European Jewish Association

Words by Rabbi Benyomin Jacobs on Dutch TV

I stopped worrying about current anti-Semitism. Just fiveminutes I forgot about the anti-Israel propaganda which I see and hear daily around me. I was standing in a serene silence for those five minutes in front of the Children’s Monument, het Kindermonument, in former Dutch concentration camp Vught.

“One thousand two hundred and sixty-nine children were put on deportation trains with the Kindertransport on June 6 and 7 in 1943.  A few days later they arrived in extermination camp Sobibor. Upon arrival they were brutely removed from the cattle wagons, driven to the gas chambers via the Himmelstrasse, the Street to the Heaven, as the Nazi scum jokingly called this street. Were they aware of the atrocities which the Nazi’s had planned for them? When did they realize that from the showers heads no water would come out but a deadly killing gas would emerge? How long did they suffer before they souls were forced to leave their young bodies? Didthe SS men, who watched through a few skylights, enjoy the sadistic spectacle?

The names of all those children are engraved on the Children’s Monument in National Monument Kamp Vught. Only a very few photographs of a few children still exist. Most children are reduced by the industrial killing machine to a just name,without a face.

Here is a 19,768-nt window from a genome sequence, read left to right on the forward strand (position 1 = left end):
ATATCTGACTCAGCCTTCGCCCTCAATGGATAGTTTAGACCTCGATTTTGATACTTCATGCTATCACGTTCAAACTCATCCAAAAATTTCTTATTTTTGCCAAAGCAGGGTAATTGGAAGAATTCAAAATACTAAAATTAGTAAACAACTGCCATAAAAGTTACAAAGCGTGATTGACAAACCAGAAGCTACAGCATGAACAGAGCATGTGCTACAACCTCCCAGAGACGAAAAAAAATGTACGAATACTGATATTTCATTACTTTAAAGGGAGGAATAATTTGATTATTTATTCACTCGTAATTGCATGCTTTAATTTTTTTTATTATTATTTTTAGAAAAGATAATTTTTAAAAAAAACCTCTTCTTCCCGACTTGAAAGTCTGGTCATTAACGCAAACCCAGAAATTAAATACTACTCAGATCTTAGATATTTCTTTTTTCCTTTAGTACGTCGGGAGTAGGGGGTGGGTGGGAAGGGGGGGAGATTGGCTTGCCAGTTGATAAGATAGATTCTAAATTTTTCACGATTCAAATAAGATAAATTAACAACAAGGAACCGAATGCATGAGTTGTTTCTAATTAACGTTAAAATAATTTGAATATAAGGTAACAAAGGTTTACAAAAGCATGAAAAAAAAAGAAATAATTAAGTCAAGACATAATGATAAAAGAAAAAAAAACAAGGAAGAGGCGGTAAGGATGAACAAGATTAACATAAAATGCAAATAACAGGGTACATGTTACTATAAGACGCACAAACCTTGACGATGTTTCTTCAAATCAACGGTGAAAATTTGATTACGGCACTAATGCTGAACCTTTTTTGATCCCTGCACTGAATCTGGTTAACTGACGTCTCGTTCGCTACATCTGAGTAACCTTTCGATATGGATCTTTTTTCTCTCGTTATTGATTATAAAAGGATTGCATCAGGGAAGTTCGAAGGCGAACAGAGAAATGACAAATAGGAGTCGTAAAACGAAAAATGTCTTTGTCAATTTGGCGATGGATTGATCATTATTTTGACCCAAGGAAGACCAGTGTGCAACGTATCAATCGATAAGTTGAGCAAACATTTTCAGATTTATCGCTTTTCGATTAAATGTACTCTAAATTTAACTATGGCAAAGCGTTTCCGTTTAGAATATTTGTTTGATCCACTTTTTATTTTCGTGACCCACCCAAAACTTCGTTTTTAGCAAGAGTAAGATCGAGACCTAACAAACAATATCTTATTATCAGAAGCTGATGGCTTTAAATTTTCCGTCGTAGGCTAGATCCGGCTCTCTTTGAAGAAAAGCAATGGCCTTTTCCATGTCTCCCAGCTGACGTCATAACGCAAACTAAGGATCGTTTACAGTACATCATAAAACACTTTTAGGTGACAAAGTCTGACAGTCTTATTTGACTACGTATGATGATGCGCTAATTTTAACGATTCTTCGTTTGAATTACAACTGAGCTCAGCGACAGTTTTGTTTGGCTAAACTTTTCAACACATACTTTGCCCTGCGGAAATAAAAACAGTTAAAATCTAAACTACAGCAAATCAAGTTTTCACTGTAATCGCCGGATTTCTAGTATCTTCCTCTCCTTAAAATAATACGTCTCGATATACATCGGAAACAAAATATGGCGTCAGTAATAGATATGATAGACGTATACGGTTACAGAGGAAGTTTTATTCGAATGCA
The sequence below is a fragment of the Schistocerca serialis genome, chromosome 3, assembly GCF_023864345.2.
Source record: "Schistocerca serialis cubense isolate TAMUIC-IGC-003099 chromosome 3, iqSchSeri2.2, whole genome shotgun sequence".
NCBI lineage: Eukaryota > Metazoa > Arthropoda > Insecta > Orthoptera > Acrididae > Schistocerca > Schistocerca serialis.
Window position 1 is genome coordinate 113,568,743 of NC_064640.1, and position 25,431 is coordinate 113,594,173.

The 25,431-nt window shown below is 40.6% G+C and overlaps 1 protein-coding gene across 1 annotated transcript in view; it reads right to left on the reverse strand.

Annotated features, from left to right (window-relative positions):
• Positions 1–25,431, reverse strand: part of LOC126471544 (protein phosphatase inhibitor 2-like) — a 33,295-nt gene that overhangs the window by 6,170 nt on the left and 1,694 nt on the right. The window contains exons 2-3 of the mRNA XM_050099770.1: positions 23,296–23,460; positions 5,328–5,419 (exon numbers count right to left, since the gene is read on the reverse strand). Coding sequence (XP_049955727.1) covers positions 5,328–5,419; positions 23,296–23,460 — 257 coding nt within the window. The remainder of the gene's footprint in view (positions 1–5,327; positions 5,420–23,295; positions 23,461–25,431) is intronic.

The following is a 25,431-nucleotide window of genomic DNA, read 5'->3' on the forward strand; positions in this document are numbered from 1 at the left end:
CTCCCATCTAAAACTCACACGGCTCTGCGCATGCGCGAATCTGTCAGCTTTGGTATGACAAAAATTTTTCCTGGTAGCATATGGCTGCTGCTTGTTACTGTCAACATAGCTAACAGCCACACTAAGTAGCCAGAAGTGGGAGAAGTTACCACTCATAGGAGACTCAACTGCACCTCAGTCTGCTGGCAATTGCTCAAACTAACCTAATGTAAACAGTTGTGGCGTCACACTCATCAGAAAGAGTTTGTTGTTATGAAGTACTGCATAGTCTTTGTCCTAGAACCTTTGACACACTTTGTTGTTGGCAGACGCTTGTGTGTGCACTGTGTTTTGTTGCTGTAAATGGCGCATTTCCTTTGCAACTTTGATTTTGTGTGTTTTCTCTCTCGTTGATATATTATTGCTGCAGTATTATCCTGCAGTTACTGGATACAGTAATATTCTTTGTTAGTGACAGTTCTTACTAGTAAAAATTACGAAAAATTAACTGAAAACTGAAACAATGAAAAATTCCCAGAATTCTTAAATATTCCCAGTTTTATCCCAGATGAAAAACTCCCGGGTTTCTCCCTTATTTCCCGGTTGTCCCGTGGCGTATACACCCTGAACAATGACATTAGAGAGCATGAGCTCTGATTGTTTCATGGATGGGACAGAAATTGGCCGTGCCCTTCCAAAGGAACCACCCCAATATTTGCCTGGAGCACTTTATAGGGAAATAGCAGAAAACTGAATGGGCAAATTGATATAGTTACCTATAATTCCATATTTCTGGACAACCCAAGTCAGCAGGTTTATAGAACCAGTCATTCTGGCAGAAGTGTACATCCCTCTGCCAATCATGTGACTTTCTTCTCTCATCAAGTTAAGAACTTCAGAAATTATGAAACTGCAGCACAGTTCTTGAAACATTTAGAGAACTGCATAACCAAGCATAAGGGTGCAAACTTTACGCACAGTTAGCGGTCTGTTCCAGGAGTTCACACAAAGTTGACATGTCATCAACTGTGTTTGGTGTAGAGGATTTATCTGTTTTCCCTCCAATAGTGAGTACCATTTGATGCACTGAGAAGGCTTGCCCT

Why are we commemorating yearly the Children-Deportation, the Kindertransport? In order to prevent? Is this monument akind of educational project?

Yes, the Kindertransport is commemorated every year, but not to teach, not to warn, not even to prevent!

When I unveiled the monument in 1999, people came forward from the audience after the ceremony. They searched through the names, found and, full of tenderness, love and with tears in their eyes, I saw them putting their hands on the name of their sister, their brother, their child or their grandchild. But the names of most of the children stayed untouched, because thebrothers, sisters, nephews and nieces, fathers and mothers of those children had also been murdered.

One thousand, two hundred and sixty-nine names. Lonely names, letters without faces, without family, as if they never existed. Through the chimneys of the Sobibor crematoria they disappeared into an invisible darkness. Anonymous, completely unknown, no one to think of them anymore. Just letters, a very few damaged photographs, as if they never existed.

Let us close our eyes and think in absolute silence of thechildren of the Kindertransport, who stayed on this earth for such a short while, were so cruelly snatched, and of whom nothing, absolutely nothing, has remained.

No grave, no ashes, just a name. Names without meaning, because no one today is able to remember whose life and suffering is behind their names.”

Credit: Jan van de Ven
Credit: Jan van de Ven